Mark 14:27-31; 66-72
This upper room moment and Peters betrayal is recorded in all 4 gospels. Only John records Peter’s reinstatement. This is a fascinating passage of scripture and has a lot to teach us about our nature and God’s desire for us when we view this from the perspective of Peter and the disciples. However, when we view this narrative from the perspective of Jesus, we see a perfect example of Leading with Love.
Context: Starts in the upper room where Jesus celebrated Passover with His disciples for the last time. Later that night he would be arrested by the temple guard and later crucified. Zero in on this moment between Jesus, Peter and the rest of the disciples. Pick this up with Mark’s account: 14:27-31.
Q: Who did Jesus say would abandon him?
A: All if them!
Q: Jesus said some specific things, what is Peter’s argument?
A: Jesus you don’t know me as well as I know myself.
Q: What happens relationally with Peter and the rest of the Disciples and how would it impact his ability to lead them in the future?
A: Broken. How can they follow someone who thinks he is better than they are?
Jesus is arrested, Peter strikes the servant of the High priest, loping off his ear only to have Jesus heal the man and rebuke Peter. As Jesus described, the Disciples take off.
Peter and John follow from a safe distance. Peter makes into the courtyard of the Home of the High Priest where he “blends in” with the other household servants. Again will pick this up in Marks account in 14:66-72. Third time, in case there is any doubt left about the full extent of Peter’s denial, he calls down curses and swears he does not know Jesus. Wow! This is the same guy who only a few hour2 earlier said, “Not me, I’ll even die with you!” Cockcrow was most likely the watchman’s call, from the “cockcrow” shift for Roman solders between 12 am and 3 am. Luke’s account says Jesus was being moved at the same time and actually made eye contact with Peter at the same moment.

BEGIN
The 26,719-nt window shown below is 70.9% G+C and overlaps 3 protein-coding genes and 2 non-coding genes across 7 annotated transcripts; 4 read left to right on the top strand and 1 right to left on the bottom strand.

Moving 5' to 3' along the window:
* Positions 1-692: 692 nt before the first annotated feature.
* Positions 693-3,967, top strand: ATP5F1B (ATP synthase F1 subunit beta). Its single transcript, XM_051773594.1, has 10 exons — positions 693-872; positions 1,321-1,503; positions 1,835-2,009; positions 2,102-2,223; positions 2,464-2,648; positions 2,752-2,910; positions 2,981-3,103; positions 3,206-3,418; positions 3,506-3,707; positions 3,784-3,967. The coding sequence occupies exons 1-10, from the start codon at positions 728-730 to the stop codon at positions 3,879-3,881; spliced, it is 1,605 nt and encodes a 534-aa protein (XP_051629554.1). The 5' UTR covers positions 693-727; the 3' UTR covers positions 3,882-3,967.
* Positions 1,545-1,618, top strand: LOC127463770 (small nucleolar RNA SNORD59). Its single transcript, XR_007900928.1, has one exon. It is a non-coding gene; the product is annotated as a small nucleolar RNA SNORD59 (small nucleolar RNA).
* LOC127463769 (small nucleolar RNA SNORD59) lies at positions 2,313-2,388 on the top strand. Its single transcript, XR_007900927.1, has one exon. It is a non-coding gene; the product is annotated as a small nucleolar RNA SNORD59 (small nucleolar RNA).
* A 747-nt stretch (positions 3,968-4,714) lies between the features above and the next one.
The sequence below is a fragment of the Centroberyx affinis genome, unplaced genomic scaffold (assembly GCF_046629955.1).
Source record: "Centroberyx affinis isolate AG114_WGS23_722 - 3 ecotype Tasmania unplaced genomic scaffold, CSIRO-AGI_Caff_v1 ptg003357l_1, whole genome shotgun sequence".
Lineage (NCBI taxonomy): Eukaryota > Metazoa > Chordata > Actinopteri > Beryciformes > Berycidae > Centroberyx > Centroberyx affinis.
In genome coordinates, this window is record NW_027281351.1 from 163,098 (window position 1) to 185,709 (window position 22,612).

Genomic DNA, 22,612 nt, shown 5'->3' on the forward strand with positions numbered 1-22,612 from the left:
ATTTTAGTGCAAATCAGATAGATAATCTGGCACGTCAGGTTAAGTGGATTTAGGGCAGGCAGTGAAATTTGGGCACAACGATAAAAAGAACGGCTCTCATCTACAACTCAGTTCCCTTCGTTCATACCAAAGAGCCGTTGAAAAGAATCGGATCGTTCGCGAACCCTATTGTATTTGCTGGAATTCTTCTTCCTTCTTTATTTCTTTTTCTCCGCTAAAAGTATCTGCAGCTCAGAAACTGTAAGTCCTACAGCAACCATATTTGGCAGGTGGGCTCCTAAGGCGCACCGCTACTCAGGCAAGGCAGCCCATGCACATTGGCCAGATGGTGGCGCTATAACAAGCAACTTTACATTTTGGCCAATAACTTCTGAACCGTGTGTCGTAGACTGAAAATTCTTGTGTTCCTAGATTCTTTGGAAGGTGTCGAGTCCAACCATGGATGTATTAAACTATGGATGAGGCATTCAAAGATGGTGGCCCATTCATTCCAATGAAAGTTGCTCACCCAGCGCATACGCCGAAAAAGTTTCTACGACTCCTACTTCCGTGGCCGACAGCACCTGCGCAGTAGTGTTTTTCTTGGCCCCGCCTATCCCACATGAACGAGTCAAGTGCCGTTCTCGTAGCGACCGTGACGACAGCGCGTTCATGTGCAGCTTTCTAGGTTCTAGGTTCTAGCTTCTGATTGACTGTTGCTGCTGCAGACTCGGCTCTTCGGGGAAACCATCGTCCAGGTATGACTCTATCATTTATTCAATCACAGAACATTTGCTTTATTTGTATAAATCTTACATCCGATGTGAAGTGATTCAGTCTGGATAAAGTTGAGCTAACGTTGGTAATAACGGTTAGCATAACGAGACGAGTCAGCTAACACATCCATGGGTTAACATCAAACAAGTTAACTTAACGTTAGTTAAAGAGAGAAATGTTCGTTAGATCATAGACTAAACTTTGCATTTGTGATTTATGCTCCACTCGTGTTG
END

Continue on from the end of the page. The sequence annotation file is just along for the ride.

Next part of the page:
Jesus is crucified, the order goes out to round up the disciples and they all hide.
After the resurection, Jesus reveals himself to the disciples on two separate occasions, Peter returns to what he knows, fishing. They have a hard night, not far from shore, and they have no luck. Man on the shore has a fire going and suggests they try the other side of the boat, and jackpot! They catch more fish than they can bring into the boat. Peter wraps his tunic around him and jumps in the water to swim to shore. Jesus feeds them breakfast and Jesus asks Peter some questions. Lets read John’s account in 21:15-17.
Q: All the disciples betrayed him, just like he said they would, so what makes Peter’s denial worse?
A: Peter has broken His relationship with both Jesus and the rest of the desciples.
Q: Jesus gives Peter his name, which means rock and declares, “Upon this rock I will build my community”. What name does Jesus use to address Peter in this conversation?
A: Simon, son of John.
Jesus uses highest form of the word love, Agape. Peter responds with friendship, Philo. I like you or I have affection for you. In the Greek, Jesus refers to lambs, sheep and dear ones.
Q: Why does Jesus use his old name and why does he ask him three times? What does feed my lambs, Sheppard my sheep, and take care of my dear ones mean?
A: Two things are happening here, Jesus is giving him a new calling in light of his first. Second, Jesus is charging him with responsibility, establishing his role, repairing the breach between Peter and the rest of the disciples. Peter responds with a humility that is absent in the upper room. His humility is displayed in front of his friends. Jesus entrusts to Peter ‘s care what He most cares about.
One of Jesus greatest challenges was get his team to function as a team instead of a collection of individuals. In this last interaction we see Jesus leading Peter with great compassion and love. He reinstates Peter with reconciliation, a calling, and challenge in front of his friends.
What did Jesus gain from this exchange personally? Nothing
What did Peter gain? Everything.
This is the power of Leaders when we lead with Love.
PostScript: V. 18 and following, Jesus reveals to Peter that his actions will align with his conviction expressed in the upper room.
To help get us started practically Leading with Love, let’s work on the following exercise together.
Thank you Heather for this fun activity!
Feel free to post comments about our challenge this month as we practice leading with love.